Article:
CKL EMPLOYERS - SEP. 4 IS NIGH - WILL YOU SUFFER THE SLINGS AND ARROWS OF OUTRAGEOUS FORTUNE? THE LOOMING CHOICE OF LAY-OFF OR RECALL. WHAT YOU NEED TO KNOW.

In Ontario, temporary lay offs generally may be up to thirteen weeks, under the Employment Standards Act, 2000 (Ontario) (“ESA”). If the person is not recalled, the employer faces risk that the employee would be deemed terminated under the ESA, even if both the employer and the employee wish to continue the employment relationship.

During COVID’s special circumstances, the Government of Ontario issued Ontario Regulation 228/20 – Infectious Disease Emergency Leave (the “Regulation”), which provides that any non-unionized employee who:

  1. had their hours of work temporarily reduced or eliminated by their employer for reasons related to COVID-19, and

  2. is not performing the duties of his or her position as a result,

is deemed to be on Infectious Disease Emergency Leave during the “COVID-19 Period”, which is retroactive to March 1, 2020, and ends six weeks following the end of Ontario’s provincial declaration of emergency.

Ontario’s provincial declaration of emergency ended on July 24, 2020. This means that the “COVID-19 Period” is set to end on September 4, 2020.

So, as of September, absent further government intervention, many employees will return full circle - facing the risk of deemed terminations under the ESA. They need to decide whether to place employees on temporary layoff or to reduce hours of work or pay. This is especially so for those employers who are unable to bring back employees at the end of the COVID-19 Period..

What is a Temporary Layoff?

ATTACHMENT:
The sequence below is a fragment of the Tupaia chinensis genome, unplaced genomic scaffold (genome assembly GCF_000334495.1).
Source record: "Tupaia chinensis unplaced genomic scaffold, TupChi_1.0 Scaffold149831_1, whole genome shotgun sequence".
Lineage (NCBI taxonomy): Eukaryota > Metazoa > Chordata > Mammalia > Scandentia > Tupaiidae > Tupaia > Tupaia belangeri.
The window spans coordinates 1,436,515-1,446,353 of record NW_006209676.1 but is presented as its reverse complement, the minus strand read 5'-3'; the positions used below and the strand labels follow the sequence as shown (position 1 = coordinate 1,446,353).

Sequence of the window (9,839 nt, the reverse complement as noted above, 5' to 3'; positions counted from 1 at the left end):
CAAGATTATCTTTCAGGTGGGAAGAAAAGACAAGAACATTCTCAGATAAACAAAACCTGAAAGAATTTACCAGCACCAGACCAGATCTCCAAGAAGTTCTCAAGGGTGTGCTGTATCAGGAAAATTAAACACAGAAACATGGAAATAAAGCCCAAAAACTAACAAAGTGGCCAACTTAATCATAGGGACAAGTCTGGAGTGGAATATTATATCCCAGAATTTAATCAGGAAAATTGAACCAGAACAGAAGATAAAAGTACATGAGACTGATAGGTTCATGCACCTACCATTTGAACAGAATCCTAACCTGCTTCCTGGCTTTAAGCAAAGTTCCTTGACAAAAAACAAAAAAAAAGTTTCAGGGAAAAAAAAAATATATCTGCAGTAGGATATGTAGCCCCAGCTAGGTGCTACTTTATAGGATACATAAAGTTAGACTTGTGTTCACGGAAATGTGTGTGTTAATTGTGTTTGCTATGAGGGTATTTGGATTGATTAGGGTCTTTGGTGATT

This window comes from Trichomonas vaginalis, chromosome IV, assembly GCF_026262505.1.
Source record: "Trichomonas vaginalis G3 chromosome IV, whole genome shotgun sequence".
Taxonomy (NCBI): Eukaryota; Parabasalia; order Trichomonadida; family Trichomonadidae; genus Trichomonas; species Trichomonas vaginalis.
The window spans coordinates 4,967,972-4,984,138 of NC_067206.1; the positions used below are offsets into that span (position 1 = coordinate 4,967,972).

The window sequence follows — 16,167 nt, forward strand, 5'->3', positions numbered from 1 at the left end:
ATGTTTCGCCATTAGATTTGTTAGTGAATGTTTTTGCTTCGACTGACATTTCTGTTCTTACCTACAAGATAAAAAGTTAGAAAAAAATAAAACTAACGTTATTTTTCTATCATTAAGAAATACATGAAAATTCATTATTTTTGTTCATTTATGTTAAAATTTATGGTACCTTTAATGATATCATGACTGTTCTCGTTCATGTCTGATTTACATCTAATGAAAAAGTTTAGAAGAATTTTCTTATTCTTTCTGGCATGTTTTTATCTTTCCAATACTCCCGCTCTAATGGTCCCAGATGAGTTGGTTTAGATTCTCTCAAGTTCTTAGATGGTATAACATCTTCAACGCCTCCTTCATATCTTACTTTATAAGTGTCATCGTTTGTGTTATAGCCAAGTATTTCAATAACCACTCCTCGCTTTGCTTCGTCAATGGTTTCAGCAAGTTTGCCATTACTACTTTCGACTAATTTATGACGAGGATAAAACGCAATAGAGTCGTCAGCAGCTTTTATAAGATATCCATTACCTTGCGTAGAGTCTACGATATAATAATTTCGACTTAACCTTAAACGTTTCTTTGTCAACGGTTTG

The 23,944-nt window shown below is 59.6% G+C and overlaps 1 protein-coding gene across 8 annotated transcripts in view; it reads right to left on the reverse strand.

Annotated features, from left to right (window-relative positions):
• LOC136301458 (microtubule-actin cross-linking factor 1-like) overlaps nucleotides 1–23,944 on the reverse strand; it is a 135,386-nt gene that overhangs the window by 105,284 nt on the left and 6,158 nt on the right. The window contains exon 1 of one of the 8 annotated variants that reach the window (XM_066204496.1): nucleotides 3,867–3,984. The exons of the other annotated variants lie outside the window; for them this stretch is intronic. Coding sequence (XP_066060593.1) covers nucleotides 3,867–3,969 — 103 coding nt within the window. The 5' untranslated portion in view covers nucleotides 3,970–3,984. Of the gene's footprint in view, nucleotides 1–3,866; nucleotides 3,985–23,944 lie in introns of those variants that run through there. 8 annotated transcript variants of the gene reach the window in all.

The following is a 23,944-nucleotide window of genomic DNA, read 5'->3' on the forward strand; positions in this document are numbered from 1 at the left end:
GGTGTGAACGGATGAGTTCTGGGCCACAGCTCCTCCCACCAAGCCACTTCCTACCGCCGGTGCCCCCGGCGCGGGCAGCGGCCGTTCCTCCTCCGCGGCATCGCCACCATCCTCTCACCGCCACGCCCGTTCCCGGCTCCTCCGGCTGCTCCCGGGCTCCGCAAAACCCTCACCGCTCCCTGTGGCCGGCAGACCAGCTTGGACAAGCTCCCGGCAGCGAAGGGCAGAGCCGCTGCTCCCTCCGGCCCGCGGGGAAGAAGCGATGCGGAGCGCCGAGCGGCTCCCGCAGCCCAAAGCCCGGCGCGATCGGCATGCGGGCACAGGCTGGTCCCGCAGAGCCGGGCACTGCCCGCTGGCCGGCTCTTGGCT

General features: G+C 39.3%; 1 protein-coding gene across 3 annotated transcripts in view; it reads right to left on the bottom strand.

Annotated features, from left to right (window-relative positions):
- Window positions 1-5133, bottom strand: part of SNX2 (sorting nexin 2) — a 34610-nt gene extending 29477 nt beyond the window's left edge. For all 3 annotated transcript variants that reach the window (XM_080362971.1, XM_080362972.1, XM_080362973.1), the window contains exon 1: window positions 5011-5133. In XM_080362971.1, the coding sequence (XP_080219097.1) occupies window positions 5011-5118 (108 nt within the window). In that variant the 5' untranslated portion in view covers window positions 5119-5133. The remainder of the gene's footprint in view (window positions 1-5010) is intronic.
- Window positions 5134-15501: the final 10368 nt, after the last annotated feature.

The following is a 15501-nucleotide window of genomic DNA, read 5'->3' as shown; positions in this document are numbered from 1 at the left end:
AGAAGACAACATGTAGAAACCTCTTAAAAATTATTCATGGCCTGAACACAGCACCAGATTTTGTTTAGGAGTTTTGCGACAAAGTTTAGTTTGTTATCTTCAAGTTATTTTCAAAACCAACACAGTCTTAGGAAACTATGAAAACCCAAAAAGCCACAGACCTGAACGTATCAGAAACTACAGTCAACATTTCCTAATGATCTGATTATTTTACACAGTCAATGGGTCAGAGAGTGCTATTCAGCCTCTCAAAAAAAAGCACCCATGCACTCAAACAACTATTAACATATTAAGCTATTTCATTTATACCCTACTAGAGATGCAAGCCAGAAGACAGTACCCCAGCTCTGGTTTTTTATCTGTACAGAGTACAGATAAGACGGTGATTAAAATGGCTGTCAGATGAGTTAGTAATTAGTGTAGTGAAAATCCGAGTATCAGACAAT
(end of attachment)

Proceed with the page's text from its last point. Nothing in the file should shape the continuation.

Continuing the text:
• generally, a layoff is a period when an employer ceases to provide work and (in most cases) compensation to an employee temporarily

  • where permitted, the parties treat the employment relationship as ongoing, despite this interruption of work and/or compensation, with the understanding that work and compensation may resume in the future

  • in Ontario, a layoff week is a week where the employee earns less than one half of the amount that they would earn at their regular rate in a regular week or their average earnings for the period of 12 consecutive weeks prior to the layoff period

  • the Canada Labour Code, which applies to federally regulated employers, allows a temporary layoff of 3 months or less, subject to certain exceptions listed below

How Long can a Temporary Layoff Last?

  • temporary layoffs are just that – temporary - if they exceed the statutory limit, then an employer will generally be deemed to have terminated an employee’s employment unless an exception applies. Key statutory time limits are as follows:

    • temporary layoffs cannot exceed: (a) 13 weeks in any period of 20 consecutive weeks; or (b) more than 13 weeks in any period of 20 consecutive weeks but less than 35 weeks in any period of 52 weeks where:

      • the employee continues to receive substantial payments from the employer, or

      • the employer continues to make payments for benefits or a legitimate retirement or pension plan, or

      • the employee receives supplementary unemployment benefits, or

      • the employee would be entitled to supplementary unemployment benefits but isn’t receiving them because they are employed elsewhere, or

      • the employer recalls the employee within a time frame approved by the Director of Employment Standards or as set out in an agreement with an employee not represented by a trade union, or where the employee is represented, as set out in an agreement with the trade union.

    • federally under the Canada Labour Code, a temporary layoff is:

      • a layoff of 3 months or less, or

      • a period of more than 3 months and:

      • the employer notifies its employees before the layoff that they will be recalled on a fixed date, which is not longer than 6 months, and the employees are recalled on that date;

      • the employee continues to receive payments during the term of the layoff from their employer in an amount agreed on by the employee and their employer; 

      • the employer continues to make payments for the benefit of the employee to a pension plan that is registered under the Pension Benefits Standards Act, 1985, or under a group or employee insurance plan; 

      • the employee receives supplementary unemployment benefits; or